Young Glasgow soldier who fell in First World War finally laid to rest
The remains of a young Glaswegian soldier believed to have fallen in battle during the First World War has finally been laid to rest with full military honours more than a century after his death.
Lance Serjeant Robert Brand, of the 9th (Glasgow Highland) Battalion, Highland Light Infantry, was buried at the Commonwealth War Graves Commission’s (CWGC) Messines Ridge Cemetery in Belgium on Wednesday.
He was laid to rest alongside two unknown soldiers from the same regiment.
Lance Serjeant Brand was just 24 when it is believed he was killed during the Battle of the Lys, also known as the Fourth Battle of Ypres, which was fought between April 7 and 29 1918.
The remains of all three soldiers were recovered by archaeologists working in Neuve Eglise as part of a project to extend a potato farm.
Artefacts found nearby identified them as soldiers of the 9th (Glasgow Highland) Battalion, Highland Light Infantry, and other finds indicated they died after August 1916.
This information was used in combination with battalion war diaries and other records to narrow their dates of death to a period between April 13 and April 15 1918, during the Battle of the Lys.
A shortlist of potential candidates was drawn up using the finds, anthropological information and documentary evidence.
Efforts were then made to trace the descendants of eight of the regiment’s men listed as missing and who matched all the available evidence.
Lance Serjeant Brand was positively identified through the DNA testing of his descendants.
Born in Stirling to William McPhail Brand and Christina Johnston Arthur on September 13 1893, Robert Brand was the eldest of 12 children.
He first went to France with the Army in November 1914 and in 1916 he was admitted to hospital with a gunshot wound to the neck.
Following this, he was entitled to wear a wound stripe on his uniform. This wound stripe was one of the critical artefacts in helping to identify him as one of the three men found in Neuve Eglise.
This week’s service for Lance Serjeant Brand was organised by the Ministry of Defence’s Joint Casualty and Compassionate Centre (JCCC), also known as the MoD War Detectives.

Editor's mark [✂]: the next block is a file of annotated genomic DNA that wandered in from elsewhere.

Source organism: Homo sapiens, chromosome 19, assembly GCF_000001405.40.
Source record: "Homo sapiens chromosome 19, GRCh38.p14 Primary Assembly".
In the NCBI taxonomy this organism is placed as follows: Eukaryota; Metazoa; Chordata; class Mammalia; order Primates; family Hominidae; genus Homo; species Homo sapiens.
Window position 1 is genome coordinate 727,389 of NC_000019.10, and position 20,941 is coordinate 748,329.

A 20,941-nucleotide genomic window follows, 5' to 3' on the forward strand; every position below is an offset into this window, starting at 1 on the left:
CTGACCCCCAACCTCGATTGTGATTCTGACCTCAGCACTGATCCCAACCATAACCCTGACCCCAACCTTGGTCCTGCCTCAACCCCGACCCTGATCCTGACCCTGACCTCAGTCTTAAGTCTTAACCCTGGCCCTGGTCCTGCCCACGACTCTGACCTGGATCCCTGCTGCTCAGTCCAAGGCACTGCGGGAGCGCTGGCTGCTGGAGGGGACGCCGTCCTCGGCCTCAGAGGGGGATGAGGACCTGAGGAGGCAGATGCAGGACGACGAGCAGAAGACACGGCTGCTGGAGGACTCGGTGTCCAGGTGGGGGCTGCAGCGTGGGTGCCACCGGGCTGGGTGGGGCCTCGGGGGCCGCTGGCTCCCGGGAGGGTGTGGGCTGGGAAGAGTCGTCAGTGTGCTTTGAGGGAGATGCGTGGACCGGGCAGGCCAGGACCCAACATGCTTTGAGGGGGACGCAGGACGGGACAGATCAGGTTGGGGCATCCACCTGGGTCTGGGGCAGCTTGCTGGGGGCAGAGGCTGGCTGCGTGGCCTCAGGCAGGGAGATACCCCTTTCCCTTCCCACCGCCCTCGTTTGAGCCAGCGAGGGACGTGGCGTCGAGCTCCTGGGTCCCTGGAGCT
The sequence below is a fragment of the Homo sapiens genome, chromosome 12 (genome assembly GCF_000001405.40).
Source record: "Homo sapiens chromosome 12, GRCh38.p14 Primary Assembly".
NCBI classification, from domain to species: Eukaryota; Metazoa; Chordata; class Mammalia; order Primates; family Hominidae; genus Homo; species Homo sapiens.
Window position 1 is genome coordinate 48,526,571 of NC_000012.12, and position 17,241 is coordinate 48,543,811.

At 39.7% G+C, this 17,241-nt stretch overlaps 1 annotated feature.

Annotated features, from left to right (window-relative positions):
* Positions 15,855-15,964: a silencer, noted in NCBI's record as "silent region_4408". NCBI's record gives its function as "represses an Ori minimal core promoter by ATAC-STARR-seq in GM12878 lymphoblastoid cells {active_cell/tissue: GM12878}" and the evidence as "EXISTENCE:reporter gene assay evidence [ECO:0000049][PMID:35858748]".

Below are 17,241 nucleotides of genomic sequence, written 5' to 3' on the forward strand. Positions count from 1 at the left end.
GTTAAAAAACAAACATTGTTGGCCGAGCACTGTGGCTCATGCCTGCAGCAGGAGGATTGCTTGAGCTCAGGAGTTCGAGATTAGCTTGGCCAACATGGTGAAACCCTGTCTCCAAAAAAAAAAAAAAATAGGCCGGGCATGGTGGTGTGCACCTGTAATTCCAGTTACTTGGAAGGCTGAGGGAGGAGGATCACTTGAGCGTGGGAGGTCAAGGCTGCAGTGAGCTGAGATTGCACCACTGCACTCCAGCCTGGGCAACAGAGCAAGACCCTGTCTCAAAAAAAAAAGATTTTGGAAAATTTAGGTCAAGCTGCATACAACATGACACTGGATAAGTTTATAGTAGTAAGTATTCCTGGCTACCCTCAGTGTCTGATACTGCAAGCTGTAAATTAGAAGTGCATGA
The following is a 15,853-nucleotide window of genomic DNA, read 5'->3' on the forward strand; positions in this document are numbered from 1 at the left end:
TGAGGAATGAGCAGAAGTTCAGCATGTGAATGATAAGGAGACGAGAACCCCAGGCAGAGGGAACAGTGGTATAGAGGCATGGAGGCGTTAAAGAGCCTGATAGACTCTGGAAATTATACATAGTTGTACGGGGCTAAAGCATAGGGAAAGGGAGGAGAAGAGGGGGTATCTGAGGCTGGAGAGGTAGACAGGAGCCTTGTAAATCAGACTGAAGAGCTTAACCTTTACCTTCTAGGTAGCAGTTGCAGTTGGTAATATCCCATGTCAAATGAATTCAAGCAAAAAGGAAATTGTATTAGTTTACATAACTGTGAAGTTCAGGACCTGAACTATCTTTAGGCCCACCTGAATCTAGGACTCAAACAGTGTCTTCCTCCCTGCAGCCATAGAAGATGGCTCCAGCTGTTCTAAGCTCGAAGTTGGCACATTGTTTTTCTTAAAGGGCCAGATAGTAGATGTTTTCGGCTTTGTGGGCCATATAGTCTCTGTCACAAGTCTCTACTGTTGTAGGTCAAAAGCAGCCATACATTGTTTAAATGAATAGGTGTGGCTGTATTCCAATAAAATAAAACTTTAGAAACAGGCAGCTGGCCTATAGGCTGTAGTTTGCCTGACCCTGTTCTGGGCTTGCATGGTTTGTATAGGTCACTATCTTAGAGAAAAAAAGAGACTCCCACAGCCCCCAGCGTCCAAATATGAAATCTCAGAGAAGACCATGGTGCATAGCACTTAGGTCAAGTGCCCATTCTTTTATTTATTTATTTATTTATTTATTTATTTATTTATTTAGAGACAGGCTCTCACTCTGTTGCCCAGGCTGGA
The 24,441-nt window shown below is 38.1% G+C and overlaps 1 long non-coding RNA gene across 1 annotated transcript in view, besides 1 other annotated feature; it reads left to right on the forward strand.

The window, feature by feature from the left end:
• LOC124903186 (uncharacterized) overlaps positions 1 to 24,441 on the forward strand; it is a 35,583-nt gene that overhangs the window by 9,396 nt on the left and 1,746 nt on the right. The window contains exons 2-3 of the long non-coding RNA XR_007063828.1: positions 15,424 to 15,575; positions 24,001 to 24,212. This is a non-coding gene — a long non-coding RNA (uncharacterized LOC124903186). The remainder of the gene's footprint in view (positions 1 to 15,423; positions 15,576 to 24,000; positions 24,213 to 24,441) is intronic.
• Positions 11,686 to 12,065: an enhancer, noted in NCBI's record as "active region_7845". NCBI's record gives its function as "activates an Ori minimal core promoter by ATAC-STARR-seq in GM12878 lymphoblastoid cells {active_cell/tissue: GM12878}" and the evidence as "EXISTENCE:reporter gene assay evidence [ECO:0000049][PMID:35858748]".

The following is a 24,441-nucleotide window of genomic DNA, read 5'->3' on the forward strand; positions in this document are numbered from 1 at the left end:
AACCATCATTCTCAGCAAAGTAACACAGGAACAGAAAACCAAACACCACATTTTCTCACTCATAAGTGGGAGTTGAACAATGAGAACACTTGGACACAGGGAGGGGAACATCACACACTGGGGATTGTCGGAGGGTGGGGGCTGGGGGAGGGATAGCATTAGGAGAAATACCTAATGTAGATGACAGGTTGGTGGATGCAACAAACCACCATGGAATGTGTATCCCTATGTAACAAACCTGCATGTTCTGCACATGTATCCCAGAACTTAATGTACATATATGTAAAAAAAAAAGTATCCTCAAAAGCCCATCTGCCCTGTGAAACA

It was supported by members of the 2nd Battalion, The Royal Regiment of Scotland, who provided the bearer party, piper and bugler.
Lance Serjeant Brand’s great-niece Caroline Smith said: “The Brand family is honoured and humbled to be able to attend the burial of our uncle, Lance Serjeant Robert Brand, and two of his fellow soldiers. It is amazing how remains have been found after all these decades.
“We would like to thank the JCCC whom have guided us through the process of DNA and organising the burial. Also thank you to the regiment for being here to support and honour. Last of all, thank you uncle Robert, who fought for our country and our family. We are very proud and grateful.”
The Rev David Jeal, who conducted the service, said: “It is a great honour and privilege to finally lay our soldiers from World War One to rest. We remember their sacrifice and have given them the full military burial they deserved, something I and all 2 SCOTS soldiers present will never forget.”
The graves of Lance Serjeant Brand and the two unknown soldiers will be cared for in perpetuity by the CWGC.
Geert Bekaert, CWGC area director, said: “It is a profound honour to now care for the graves of Lance Serjeant Robert Brand and his fellow soldiers from the 9th (Glasgow Highland) Battalion, Highland Light Infantry, at Messines Ridge Cemetery, Belgium.
“The CWGC reaffirms its commitment to preserving their memory in perpetuity and their burial today reminds us of the enduring legacy of all those who served during the First World War.”
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